Elizabeth Van Lew bigraphy, stories - American civil war spy

Elizabeth Van Lew : biography

25 October 1818 - 25 September 1900

Elizabeth Van Lew (October 25, 1818 – September 25, 1900) was a well-born Richmond, Virginia resident who built and operated an extensive spy ring for the United States during the American Civil War.

Books and Films

Bet Van Lew is a major character in The Secrets of Mary Bowser, a novel by former college professor Lois Leveen. The novel became a Target book club pick in August of 2012.Author website http://www.loisleveen.com retrieved 6 August 2012.Target website http://www.target.com/p/the-secrets-of-mary-bowser-by-lois-leveen-target-club-pick-paperback/-/A-14039660 Retrieved 7 August 2012.

The 1987 television movie A Special Friendship tells a fictionalized story of the friendship and pro-Union collaboration of Van Lew (who is presented as a young, rather than middle-aged, woman in the film) and her former slave Mary Bowser. The 1990 television movie tells the story of ELizabeth Van Lew from the perspective of her niece; Mary Kay Place portrays Elizabeth.

Her story was also fictionalized in 1995 children's book The Secret of the Lion's Head by Beverly Hall, and in the 2006 novel, Only Call Us Faithful: A Novel of the Union Underground by Marie Jakober.

Early life

Elizabeth Van Lew was born on October 25, 1818, in Richmond, Virginia to John Van Lewhttp://www.nps.gov/malw/vanliew.htm and Eliza Baker, whose father was Hilary Baker, mayor of Philadelphia from 1796 to 1798. Elizabeth's father came to Richmond in 1806 at the age of 16 and, within twenty years, had built up a prosperous hardware business and owned several slaves.

Elizabeth was educated at a Quaker school in Philadelphia, where her family's abolitionist sentiments were reinforced. Upon the death of her father in 1843, Elizabeth's brother John Newton Van Lew took over the business and the family freed their nine slaves, even though John had been somewhat opposed to the idea. Those slaves included the young future Union spy Mary Bowser. In the depths of the 1837-44 depression, Elizabeth used her entire cash inheritance of $10,000 (nearly $200,000 in current money) to purchase and free some of their former slaves' relatives.Loewen, James W. "One of the Great Female Spies of All Times." Lies Across America. New York: Touchstone, 1999. For years thereafter, Elizabeth's brother was a regular visitor to Richmond's slave market, where, when a family was about to be split up, he would purchase them all, bring them home, and issue their papers of manumission.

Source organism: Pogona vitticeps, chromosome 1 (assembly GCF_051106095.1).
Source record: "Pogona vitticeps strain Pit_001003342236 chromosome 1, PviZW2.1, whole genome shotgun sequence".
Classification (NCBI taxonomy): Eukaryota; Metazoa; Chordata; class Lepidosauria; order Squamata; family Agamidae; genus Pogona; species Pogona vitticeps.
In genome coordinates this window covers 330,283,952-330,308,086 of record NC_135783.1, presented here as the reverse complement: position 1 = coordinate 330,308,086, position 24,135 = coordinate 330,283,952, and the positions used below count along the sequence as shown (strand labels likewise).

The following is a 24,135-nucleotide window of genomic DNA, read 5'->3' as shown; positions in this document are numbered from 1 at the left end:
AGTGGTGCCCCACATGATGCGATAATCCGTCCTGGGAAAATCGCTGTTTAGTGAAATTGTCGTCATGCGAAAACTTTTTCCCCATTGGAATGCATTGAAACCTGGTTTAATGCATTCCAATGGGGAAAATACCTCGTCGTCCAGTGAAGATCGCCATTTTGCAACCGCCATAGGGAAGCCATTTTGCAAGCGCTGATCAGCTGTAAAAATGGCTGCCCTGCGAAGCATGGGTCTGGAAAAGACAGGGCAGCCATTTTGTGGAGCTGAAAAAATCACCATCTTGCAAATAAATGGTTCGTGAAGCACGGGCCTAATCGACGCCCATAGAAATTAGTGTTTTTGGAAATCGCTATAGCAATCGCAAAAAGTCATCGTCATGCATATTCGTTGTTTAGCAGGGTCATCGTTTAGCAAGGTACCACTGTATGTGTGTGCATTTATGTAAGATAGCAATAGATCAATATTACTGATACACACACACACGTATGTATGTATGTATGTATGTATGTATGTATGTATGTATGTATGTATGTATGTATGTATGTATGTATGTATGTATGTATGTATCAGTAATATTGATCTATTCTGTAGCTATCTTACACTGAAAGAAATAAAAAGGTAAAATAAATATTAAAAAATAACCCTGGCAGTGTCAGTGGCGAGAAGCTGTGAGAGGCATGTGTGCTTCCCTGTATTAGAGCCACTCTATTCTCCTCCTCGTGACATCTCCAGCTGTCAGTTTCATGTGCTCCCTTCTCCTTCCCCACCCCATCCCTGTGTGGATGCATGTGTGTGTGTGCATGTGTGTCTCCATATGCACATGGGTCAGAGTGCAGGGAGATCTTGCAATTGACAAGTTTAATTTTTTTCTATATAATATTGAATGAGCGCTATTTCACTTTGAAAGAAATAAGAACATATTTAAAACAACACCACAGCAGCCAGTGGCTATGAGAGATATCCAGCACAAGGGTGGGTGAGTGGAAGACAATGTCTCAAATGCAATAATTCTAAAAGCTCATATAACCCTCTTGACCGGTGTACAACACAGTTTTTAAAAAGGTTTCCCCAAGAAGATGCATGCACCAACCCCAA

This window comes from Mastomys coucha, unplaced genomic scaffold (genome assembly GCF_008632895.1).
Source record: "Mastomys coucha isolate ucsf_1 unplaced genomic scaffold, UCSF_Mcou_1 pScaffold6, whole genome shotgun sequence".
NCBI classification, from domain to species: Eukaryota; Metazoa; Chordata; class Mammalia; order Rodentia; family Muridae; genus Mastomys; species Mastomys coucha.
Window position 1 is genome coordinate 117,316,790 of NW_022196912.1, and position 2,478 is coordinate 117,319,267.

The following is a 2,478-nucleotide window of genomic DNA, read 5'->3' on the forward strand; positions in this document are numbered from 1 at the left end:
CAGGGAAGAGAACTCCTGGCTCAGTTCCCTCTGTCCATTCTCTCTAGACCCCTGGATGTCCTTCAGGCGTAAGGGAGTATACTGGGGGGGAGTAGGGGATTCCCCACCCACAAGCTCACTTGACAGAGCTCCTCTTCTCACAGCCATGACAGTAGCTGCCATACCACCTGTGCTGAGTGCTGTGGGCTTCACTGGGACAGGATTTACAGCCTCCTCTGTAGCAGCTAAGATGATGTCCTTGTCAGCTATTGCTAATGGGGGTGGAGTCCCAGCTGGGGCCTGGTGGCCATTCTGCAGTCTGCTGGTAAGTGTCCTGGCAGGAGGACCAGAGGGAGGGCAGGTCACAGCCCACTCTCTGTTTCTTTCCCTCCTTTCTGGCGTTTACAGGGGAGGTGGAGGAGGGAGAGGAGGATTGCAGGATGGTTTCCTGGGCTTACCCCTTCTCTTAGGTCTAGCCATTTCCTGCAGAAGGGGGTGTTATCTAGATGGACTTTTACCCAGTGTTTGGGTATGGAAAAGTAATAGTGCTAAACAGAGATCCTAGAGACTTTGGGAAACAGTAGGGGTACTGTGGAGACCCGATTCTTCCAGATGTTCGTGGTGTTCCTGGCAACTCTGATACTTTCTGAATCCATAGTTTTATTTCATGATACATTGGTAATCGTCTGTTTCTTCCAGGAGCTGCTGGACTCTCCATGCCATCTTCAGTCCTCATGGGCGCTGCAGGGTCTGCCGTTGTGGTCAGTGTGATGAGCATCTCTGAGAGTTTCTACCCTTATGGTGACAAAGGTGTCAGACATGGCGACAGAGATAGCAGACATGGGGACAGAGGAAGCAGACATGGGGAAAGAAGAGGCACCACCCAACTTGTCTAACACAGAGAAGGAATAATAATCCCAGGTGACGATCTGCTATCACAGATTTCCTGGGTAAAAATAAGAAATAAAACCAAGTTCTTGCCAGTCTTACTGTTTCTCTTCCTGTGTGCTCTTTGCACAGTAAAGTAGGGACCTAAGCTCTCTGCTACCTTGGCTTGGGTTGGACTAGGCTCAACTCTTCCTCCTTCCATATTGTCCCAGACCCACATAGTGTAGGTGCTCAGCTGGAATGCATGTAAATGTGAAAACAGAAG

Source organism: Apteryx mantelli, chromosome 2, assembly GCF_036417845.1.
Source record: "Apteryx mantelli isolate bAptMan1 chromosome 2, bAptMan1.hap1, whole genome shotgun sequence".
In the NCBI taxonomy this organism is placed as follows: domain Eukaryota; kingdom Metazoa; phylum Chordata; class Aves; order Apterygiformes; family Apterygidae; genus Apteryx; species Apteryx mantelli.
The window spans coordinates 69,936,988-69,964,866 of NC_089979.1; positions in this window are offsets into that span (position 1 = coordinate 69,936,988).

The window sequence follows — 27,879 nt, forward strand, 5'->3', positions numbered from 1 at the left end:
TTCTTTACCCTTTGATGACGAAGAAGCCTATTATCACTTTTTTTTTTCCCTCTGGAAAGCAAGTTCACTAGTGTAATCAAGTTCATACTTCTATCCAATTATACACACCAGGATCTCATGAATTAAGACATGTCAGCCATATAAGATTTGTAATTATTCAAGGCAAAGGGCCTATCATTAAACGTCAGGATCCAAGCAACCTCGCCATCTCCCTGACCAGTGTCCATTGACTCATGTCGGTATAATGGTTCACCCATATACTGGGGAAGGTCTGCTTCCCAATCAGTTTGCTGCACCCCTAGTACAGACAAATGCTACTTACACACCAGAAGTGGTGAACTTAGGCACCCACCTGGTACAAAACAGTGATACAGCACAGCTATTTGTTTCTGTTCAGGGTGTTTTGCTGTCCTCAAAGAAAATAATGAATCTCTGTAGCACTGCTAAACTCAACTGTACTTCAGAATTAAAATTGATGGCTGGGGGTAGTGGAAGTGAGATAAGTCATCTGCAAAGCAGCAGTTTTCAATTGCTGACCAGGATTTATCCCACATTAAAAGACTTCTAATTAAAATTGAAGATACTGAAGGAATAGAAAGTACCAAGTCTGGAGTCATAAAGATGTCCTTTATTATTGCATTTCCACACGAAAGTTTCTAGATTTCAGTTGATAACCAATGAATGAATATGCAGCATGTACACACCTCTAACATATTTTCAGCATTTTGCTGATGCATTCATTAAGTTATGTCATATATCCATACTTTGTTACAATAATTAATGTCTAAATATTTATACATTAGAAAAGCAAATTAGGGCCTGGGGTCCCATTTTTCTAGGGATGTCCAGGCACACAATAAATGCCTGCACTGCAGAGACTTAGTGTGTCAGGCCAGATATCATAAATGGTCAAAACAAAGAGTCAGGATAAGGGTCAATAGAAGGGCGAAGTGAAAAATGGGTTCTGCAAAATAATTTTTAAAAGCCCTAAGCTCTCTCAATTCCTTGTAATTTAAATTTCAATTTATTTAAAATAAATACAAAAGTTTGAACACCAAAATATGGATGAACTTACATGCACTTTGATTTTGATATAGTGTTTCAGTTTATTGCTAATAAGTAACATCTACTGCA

The American Civil War

Upon the outbreak of the war, Van Lew began working on behalf of the Union. When Libby Prison was opened in Richmond, Van Lew was allowed to bring food, clothing, writing paper, and other things to the Union soldiers imprisoned there. She aided prisoners in escape attempts, passing them information about safe houses and getting a Union sympathizer appointed to the prison staff. Prisoners gave Van Lew information on Confederate troop levels and movements, which she was able to pass on to Union commanders.". Accessed 13 February 2007.

Van Lew also operated a spy ring during the war, including clerks in the War and Navy Departments of the Confederacy and a Richmond mayoral candidate. It has been widely suggested that Van Lew convinced Varina Davis to hire Bowser as a household servant, enabling Bowser to spy in the White House of the Confederacy. Varina Davis adamantly denied ever hiring Bowser, although it would be unlikely she would have known of Bowser's real identity or admitted hiring her after the fact.Varon, Elizabeth: Southern Lady, Yankee Spy: The True Story of Elizabeth Van Lew. Recent research by Lois M. Leveen suggests that although Bowser used several pseudonyms during and after the war, making her contributions especially difficult to document, newly uncovered sources confirm her involvement in the Union espionage circle run by Van Lew.Lois M. Leveen, "A Black Spy in the Confederate White House," The New York Times, 21 June 2012. Van Lew's spy network was so efficient that on several occasions she sent Lt. Gen. Ulysses S. Grant fresh flowers from her garden and a copy of the Richmond newspaper. She developed a cipher system and often smuggled messages out of Richmond in hollow eggs.

Living octopus

Living octopus

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